And while the telephone did exist at this point, radio was virtually unknown and television not yet invented, Schneyer explains. “Until the internet and social media, I don’t think anyone thought of Forster’s novella as prophetic,” he says. “But by the time I first taught it to students five years ago, I was able to say with a straight face, ‘We are all living the nightmare that Forster is dreaming in Hell.’ In the world of commerce-via-Zoom, it’s even more true.”
When the Sleeper Wakes
Science-fiction writer H.G. Wells had a knack for predicting the future of warfare – including the atom bomb – in his 1914 novel The World Set Free, according to Professor Andrew Peck, an interdisciplinary researcher and educator.
“Wells’ habit for seeing the future of armed conflict extends to his visions of the use and importance of airpower in warfare in his 1899 story When the Sleeper Wakes,” says Peck. “[This was] a feat of foresight some 12 years before the first military aerial reconnaissance mission (1911, Italians over Turkey) and four years before the Wright brothers first got off the ground with a manned, heavier-than-air, plane.”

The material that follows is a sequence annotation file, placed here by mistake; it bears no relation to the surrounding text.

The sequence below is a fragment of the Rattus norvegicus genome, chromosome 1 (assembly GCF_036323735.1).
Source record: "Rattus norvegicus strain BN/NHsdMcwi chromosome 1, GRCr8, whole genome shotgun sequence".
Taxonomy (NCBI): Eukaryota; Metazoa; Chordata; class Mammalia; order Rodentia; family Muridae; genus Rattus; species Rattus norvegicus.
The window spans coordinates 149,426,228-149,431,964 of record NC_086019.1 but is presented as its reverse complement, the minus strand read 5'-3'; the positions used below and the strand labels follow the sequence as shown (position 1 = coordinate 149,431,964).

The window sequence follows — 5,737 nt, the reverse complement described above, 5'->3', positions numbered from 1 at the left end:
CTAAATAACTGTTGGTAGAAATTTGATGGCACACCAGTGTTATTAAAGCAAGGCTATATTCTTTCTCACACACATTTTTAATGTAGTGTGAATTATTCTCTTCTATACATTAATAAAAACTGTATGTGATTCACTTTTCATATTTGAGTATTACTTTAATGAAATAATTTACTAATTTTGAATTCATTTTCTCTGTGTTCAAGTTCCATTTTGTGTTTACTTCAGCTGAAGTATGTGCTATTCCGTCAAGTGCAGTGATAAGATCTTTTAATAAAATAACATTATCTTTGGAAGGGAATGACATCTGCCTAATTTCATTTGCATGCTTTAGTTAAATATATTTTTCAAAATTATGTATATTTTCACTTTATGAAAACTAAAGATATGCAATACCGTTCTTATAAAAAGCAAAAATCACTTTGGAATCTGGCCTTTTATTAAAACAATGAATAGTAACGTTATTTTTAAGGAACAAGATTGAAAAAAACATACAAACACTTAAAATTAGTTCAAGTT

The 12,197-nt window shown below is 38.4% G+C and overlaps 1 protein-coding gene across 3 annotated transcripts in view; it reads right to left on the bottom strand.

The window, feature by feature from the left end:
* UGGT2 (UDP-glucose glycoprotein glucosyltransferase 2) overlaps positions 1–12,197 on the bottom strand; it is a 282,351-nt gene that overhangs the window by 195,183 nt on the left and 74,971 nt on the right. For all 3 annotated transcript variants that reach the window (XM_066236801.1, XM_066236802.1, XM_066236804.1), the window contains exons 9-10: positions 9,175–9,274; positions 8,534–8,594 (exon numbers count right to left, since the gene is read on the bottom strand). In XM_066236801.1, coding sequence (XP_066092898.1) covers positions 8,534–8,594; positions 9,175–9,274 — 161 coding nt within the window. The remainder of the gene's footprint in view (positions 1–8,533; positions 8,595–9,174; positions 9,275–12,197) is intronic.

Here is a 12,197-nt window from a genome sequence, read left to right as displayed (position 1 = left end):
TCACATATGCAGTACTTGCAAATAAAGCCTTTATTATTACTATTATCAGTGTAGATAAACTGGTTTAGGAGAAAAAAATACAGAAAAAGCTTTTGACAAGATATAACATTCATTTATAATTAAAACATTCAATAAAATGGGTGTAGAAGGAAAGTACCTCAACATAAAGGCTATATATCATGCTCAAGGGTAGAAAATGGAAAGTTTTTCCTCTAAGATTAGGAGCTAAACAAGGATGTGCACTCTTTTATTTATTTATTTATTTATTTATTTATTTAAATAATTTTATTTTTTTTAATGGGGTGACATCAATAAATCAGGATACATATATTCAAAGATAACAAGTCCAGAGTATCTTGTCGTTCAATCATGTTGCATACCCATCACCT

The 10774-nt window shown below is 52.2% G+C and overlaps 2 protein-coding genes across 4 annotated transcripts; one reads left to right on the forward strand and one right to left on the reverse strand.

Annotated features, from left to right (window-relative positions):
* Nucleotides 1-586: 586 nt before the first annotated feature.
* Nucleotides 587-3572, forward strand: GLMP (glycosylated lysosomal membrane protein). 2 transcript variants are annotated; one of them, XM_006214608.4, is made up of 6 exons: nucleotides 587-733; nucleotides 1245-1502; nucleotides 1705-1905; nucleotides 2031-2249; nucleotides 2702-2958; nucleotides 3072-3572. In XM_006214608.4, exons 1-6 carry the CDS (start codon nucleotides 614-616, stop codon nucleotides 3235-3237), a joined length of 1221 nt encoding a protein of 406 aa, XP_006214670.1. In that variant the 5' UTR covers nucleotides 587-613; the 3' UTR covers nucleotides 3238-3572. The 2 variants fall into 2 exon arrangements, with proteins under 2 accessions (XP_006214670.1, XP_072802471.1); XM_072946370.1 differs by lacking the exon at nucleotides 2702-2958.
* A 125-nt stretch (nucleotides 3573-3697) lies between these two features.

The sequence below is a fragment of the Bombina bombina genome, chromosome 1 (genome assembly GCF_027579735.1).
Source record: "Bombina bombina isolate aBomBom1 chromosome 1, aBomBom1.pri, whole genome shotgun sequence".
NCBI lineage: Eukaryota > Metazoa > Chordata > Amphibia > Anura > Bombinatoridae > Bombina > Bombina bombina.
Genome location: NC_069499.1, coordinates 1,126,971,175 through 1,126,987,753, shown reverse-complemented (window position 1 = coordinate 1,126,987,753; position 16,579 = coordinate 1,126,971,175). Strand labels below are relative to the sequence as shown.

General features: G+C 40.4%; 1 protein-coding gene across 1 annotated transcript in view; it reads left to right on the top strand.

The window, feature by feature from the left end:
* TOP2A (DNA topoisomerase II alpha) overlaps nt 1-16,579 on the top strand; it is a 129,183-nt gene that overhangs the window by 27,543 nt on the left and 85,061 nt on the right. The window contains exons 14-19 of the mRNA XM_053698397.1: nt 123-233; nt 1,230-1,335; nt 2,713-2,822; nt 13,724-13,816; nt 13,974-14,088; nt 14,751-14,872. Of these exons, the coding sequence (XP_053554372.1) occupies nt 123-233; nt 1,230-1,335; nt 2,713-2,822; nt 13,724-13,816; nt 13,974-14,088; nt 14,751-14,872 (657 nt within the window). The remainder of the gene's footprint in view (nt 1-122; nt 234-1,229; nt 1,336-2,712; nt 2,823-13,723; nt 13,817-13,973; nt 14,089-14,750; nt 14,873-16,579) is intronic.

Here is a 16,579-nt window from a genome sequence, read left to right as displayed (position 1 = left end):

When Ray Bradbury’s book Fahrenheit 451 was published in 1953, television was already a form of entertainment. At that time, most of the programming consisted of scripted comedies and mysteries, game shows, news programmes and variety shows. But the book featured what sounds a lot like modern reality TV. “Bradbury, who was more interested in the way humans would react to technology than technology itself, imagined a world in which wall-sized televisions involved viewers directly in the action of the programs, anticipating not only our widescreen media but also reality TV,” Schneyer explains. “More than this, he foresaw how people would become increasingly devoted to their television programmes even in preference to their home lives and personal relationships. Although this book did not imagine the election of a reality TV star as president, I doubt that Montag (its protagonist) would be surprised.”
The Wreck of the Titan
Even though The Wreck of the Titan is one of the most well-known examples of books that predicted the future, it’s still hard to believe. Written by Morgan Robertson and originally published under the title Futility in 1898, the novella tells the tale of a massive passenger ship named the Titan that hit an iceberg and sank in the frigid waters of the Atlantic Ocean, killing thousands of people.
“Like the Titanic, the Titan was also described in Robertson’s book as ‘the largest ship of its time,” says Lewis Keegan, creator of the online course resource website SkillScouter. The Titan was also glorified and called ‘unsinkable’ before it sank, he says – just like the Titanic.